Sites and Monuments shown above are: The Explorers' Tree, Mt Blaxland, Mt York
From 1999 to 2004 Siobhán Lavelle completed a PhD on the Explorers of the Blue Mountains area and the monuments built to commemorate Blue Mountains Exploration. Comments on the thesis by the examiners include:
"Research is thorough, the writing is clear, the analysis probing, and the argument pointed."
"a valuable piece of deconstructionist historical writing"
The Blue Mountains, west of Sydney, NSW, have been celebrated nationally as the locale of the pioneering 'First Crossing' by the three explorers Gregory Blaxland, William Charles Wentworth and William Lawson in 1813. The area contains several long recognised heritage sites, about a dozen in all, ranging from single monuments such as simple rock cairns, to more complex sites thickly populated with elaborate landmark structures and explanatory plaques. Sites such as the Explorers' Marked Tree near Katoomba, or Mount York on the western side of the escarpment, have been valued for their presumed links to an heroic past, peopled with noble explorers and visionary statesmen, yet in many respects this would appear to be the brave and bold pioneering days of the imagination, with appearance and assumption being elevated over actuality. The role of these sites, the events and their place in national history has fuelled debate about their origins and attributions for more than a century.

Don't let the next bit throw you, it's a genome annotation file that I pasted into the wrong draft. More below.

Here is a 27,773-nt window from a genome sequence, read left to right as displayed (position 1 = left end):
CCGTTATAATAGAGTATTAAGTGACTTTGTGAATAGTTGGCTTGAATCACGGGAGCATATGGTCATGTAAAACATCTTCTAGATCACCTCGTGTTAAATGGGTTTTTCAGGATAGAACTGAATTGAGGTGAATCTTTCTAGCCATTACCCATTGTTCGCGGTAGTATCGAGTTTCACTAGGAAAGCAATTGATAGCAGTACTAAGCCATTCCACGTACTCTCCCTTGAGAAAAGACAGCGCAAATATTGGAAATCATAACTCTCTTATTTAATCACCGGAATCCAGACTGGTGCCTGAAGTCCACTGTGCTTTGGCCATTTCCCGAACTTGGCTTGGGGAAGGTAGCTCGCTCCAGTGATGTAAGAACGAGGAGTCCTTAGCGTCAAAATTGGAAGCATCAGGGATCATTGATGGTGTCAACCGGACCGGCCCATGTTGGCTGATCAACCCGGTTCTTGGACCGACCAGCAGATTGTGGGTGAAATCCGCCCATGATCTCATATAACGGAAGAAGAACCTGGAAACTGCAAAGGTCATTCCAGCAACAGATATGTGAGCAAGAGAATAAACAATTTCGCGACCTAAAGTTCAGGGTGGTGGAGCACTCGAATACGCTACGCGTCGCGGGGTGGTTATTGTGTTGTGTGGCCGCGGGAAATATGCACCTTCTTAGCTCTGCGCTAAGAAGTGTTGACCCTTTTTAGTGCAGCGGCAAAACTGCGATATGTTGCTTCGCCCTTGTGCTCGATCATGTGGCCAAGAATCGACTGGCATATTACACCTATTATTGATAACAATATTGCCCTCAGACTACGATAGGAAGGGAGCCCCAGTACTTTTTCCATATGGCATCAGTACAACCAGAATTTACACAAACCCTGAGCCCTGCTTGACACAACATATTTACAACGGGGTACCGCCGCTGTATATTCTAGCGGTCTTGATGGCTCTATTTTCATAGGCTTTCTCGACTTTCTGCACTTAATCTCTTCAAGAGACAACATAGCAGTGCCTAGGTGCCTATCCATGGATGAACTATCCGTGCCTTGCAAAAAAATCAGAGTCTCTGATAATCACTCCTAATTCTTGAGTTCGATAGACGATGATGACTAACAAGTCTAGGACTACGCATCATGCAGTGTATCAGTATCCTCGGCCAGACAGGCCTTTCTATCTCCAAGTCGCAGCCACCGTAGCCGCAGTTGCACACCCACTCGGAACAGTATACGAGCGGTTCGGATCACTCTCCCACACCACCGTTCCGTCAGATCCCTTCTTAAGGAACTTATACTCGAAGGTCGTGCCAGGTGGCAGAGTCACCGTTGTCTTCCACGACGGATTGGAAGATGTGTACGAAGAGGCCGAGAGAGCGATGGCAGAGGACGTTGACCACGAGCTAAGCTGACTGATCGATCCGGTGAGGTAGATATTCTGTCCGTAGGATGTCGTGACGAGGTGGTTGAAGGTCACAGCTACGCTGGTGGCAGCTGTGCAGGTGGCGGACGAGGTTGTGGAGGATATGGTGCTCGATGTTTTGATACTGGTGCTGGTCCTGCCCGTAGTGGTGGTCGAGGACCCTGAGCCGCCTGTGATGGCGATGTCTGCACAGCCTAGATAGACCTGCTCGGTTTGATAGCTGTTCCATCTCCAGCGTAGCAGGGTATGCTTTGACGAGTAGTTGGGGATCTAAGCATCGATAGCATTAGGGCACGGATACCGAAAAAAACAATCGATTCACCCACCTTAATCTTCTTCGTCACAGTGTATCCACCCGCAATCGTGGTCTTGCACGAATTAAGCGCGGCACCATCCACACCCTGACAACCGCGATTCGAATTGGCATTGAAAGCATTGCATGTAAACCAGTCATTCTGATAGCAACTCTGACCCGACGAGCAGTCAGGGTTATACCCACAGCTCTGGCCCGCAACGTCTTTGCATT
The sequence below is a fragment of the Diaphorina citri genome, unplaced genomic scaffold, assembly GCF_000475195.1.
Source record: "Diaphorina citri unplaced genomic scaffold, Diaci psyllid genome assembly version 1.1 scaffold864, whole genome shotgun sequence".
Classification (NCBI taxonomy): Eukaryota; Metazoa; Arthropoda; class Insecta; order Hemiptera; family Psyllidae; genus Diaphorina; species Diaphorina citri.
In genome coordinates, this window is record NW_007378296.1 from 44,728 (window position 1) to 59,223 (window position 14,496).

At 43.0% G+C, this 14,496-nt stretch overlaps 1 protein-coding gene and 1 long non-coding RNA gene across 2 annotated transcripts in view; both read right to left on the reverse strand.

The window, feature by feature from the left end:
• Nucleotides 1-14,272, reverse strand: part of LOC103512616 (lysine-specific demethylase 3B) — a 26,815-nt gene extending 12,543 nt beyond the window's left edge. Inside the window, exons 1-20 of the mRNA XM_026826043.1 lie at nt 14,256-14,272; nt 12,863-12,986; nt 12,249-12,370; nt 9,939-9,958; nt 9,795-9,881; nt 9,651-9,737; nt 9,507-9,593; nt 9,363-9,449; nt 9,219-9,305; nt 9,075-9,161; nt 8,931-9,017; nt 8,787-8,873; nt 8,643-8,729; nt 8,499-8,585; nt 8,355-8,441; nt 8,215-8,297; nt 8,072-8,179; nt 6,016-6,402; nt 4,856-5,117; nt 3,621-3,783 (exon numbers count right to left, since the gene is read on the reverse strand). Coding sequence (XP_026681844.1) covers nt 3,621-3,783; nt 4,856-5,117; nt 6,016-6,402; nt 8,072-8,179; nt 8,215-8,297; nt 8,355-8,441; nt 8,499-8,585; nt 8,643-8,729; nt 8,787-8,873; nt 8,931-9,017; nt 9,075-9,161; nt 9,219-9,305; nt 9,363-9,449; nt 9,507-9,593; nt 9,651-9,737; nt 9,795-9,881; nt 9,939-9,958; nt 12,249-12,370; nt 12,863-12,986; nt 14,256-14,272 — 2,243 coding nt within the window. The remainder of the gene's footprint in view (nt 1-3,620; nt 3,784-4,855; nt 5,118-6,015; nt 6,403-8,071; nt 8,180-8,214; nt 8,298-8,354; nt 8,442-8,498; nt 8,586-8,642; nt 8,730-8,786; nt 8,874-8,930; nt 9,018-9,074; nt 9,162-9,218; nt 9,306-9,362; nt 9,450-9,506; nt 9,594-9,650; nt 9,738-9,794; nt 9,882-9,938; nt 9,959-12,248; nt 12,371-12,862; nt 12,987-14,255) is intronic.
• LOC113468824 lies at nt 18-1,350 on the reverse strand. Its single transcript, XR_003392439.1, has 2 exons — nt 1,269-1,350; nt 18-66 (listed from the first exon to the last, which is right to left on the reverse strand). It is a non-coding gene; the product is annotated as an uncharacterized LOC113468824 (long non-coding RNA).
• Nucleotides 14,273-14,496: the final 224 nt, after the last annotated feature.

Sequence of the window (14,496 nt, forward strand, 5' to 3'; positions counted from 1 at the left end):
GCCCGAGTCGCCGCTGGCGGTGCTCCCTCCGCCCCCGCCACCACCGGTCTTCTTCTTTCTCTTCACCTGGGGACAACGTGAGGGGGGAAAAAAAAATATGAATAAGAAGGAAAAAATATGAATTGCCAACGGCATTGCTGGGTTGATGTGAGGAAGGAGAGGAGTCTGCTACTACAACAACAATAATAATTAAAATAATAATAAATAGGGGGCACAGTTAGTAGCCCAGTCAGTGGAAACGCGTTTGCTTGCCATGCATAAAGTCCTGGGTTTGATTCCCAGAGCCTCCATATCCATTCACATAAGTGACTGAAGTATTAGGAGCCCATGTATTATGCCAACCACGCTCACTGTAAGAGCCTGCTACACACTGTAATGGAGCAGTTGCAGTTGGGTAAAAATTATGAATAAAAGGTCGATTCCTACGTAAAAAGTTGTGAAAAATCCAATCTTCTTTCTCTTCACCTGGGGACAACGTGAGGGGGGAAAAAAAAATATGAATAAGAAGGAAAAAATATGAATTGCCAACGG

Major sites in the Blue Mountains include Caley's Repulse, the Explorers' Tree near Katoomba, and Mount York. Other sites and monuments are Mount Blaxland, the Explorers' Lamp at Lawson, the camp site cairn at Glenbrook and the Explorers' Monument at Penrith. These sites are valued as the product of dominant narratives that remain remarkable for their endurance and persistence. The sites are all associated with explorers or explorer myths. The sites are associated with 'original' events or reputed happenings, and with later commemorations and celebrations.
The essential facts of the 1813 event are well known. The three explorers were Gregory Blaxland; Lieutenant William Lawson; and William Charles Wentworth. The party of the three explorers left Blaxland's Farm at South Creek on 11th May 1813 and crossed the Nepean River the same day, camping at the foot of the Mountains. They followed the main ridge which heads west and then north, now the route of the Great Western Highway between Glenbrook and Mount Victoria and reached Mount York on 28th May 1813. They descended into the Kanimbla (Hartley) Valley and climbed Mount Blaxland on May 31st. They returned home by retracing the outward journey, arriving back on 6th June.